Computed tomography (CT) colonography has gained widespread multi-disciplinary interest as
an evolving noninvasive colorectal screening examination, with the potential of improved
patient compliance. The investigator's prior work demonstrated that the bowel preparation
was the least tolerable aspect of colorectal evaluation when compared to the CT colonography
and optical colonoscopy procedures. Stool tagging could provide a more gentle and efficient
bowel preparation, with fewer false positives due to retained stool-mimicking polyps.
The researchers hypothesize that image quality and patient preference will vary with stool
tagging concentration and dosing schedule. The researchers propose to evaluate specific
stool tagging protocols with the following aims:
AIM 1: Perform a randomized trial of three specific stool tagging protocols using barium
and iodine at CT colonography in a well-characterized cohort of patients undergoing
AIM 2: Analyze the CT colonography and optical colonoscopy data to assess differences
across stool tagging protocols for the outcome measures of patient preference, image quality
in the presence of tagging, and diagnostic reader performance.
The researchers will use specific variations in stool tagging techniques to determine the
best image quality of CT data (e.g., homogenous tagging of fluid and stool), and highest
patient acceptability, as well as evaluate the adequacy of preparation for same-day
colonoscopy. Diagnostic reader performance will focus on the accuracy for detecting all
neoplastic lesions including colon cancers, adenomatous polyps, sessile adenomas and flat
adenomas. Most importantly, these results will help inform the design of a larger trial of
an optimized CT colonography technique in a community setting.
CT Colonography, a rapidly evolving technique, offers a noninvasive and efficient colorectal
screening examination, with the potential to improve patient compliance. However, currently
it requires the bowel preparation, one of the largest barriers to colonoscopy screening. A
promising new tool in CT Colonography is stool tagging, which has the potential to decrease
the amount of catharsis required by patients during the bowel preparation, while decreasing
the number of false positives due to the reader mistaking residual stool for polyps.
Our primary hypothesis is that image quality and patient compliance differ depending upon
the tagging agent and dosing schedule. Our strategy is to vary key components of recently
reported barium and iodine protocols to further optimize them and to compare our results
with existing and currently aggregating data in collaboration with other investigators.
The following aims will implement this strategy:
AIM 1: Perform a randomized control trial of specific stool tagging protocols at CT
Colonography in a well characterized cohort of patients undergoing colorectal evaluation.
Task 1A - Recruit a prospective cohort of 60 subjects, randomize them equally to three
different stool tagging protocols, and sequentially perform CT Colonography and optical
colonoscopy on them.
Task 1B - Assess image quality of CT Colonography and optical colonoscopy data by the method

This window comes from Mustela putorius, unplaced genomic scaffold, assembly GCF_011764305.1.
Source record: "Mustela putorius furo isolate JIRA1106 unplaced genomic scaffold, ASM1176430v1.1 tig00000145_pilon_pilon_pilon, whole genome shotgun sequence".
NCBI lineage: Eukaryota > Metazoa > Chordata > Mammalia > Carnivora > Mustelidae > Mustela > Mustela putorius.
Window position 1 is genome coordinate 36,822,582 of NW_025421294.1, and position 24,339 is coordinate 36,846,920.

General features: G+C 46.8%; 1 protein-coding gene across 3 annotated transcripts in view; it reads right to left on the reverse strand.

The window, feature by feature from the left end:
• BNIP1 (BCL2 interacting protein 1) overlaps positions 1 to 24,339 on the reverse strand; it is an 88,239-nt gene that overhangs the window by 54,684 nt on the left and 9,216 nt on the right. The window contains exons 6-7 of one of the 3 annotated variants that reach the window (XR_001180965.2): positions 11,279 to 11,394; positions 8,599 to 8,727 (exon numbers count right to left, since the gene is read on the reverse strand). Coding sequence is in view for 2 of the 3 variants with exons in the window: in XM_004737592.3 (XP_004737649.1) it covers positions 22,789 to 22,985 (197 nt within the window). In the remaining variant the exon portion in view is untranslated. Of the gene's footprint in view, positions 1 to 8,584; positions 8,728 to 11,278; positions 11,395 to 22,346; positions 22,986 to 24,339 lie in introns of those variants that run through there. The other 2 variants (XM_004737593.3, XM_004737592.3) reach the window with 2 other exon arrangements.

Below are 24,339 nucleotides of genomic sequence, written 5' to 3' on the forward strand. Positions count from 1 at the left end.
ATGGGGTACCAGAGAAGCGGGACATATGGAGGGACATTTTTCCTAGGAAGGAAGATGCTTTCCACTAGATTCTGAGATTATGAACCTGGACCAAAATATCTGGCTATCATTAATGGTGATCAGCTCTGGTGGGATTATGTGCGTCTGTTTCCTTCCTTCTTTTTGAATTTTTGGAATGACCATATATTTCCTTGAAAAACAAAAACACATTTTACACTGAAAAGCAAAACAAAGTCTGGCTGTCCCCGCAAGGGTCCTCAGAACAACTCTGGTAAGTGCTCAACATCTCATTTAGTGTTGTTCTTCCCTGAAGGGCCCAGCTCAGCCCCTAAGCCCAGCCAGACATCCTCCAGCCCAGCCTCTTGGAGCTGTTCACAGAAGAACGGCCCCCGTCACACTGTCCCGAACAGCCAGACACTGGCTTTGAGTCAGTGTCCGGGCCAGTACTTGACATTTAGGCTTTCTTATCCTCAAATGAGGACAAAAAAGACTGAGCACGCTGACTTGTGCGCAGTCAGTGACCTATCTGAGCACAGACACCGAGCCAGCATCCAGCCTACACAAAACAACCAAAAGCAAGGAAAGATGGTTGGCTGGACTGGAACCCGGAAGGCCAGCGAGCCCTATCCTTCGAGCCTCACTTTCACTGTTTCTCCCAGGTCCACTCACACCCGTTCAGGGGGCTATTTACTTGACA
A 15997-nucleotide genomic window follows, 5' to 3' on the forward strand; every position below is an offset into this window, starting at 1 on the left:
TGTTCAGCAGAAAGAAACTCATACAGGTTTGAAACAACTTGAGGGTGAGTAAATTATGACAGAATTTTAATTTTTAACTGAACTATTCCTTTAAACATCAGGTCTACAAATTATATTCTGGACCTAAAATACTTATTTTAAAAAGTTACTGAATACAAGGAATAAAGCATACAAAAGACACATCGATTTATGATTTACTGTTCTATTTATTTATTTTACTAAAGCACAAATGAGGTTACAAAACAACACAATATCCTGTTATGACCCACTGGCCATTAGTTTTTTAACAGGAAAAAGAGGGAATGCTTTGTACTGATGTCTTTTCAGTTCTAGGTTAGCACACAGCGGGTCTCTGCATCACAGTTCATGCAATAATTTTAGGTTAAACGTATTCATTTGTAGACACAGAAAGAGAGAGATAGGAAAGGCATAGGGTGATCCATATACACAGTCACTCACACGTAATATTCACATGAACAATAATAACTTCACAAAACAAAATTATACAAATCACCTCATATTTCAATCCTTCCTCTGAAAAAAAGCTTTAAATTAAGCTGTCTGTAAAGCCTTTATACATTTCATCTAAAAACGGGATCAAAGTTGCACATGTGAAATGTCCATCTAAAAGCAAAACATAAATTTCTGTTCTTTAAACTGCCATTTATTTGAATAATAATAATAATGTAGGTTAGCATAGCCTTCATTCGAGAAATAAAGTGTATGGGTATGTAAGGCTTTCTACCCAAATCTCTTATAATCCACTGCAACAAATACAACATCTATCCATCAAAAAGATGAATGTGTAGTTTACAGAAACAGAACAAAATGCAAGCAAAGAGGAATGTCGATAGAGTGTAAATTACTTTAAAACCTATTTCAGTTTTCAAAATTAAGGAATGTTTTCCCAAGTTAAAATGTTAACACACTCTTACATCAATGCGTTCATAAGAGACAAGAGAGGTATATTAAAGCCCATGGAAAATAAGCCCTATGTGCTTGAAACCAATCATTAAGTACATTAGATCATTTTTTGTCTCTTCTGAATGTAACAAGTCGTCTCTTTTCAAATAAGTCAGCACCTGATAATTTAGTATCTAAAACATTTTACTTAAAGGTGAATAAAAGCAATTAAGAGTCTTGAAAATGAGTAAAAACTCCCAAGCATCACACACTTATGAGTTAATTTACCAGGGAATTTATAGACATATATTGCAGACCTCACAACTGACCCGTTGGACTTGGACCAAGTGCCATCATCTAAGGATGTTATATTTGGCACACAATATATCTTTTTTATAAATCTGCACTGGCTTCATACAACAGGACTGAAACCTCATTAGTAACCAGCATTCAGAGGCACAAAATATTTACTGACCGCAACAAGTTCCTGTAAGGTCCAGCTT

of bowel preparation in the first five subjects of each arm and implement specific changes,
AIM 2: Analyze the CT Colonography and optical colonoscopy data to assess differences
across study arms for the outcome measures of patient preference, image quality of tagged
stool, and diagnostic reader performance.
Task 2A: Assess patient expectations regarding the bowel preparations, CT Colonography and
colonoscopy before the procedures and their preferences after the procedures.
Task 2B: Evaluate image quality, in the presence of tagged stool and fluid, of both the CT
data and the colonoscopy data.
Task 2C: Perform a multi-observer reader evaluation of diagnostic performance of CT
Colonography and colonoscopy, compared to the enhanced reference standard of colonoscopy
aided by segmental unblinding of CT results, to assess sensitivity and specificity of
colorectal polyp detection.
Upon completion, the three specific variations in stool tagging techniques will be compared
on homogenous density of tagging and patient acceptability to determine which protocol
optimizes the trade-off. Diagnostic performance of CT and colonoscopy will be compared to
the enhanced reference standard of colonoscopy aided by the segmental unblinding of CT
results. Most significantly, these results may help determine an optimal tagging protocol
to use for larger trials of CT Colonography implementation in community settings.
- Patients who are 45 to 80 years old for routine screening colonoscopy
- Patients with inflammatory bowel disease
- Patients with polyposis syndromes
- Pregnant women
- Patients over 350 pounds
- Patients with bright red blood per rectum
- Patients who have a contraindication to undergo outpatient colonoscopy, including
patients on blood thinners, prior myocardial infarction (MI) in the last six months,
history of congestive heart failure (CHF), history of arrhythmia, patients too weak
to transfer themselves from a bed to a chair, or patients with severe constipation
who would require a two day bowel preparation.
All subjects will undergo informed consent by the St. Luke’s institutional review board
(IRB). Referred subjects will be asked if they are interested in the study and those
responding affirmatively will be transferred to a recruiter to learn about the study and
begin the consent process if interested.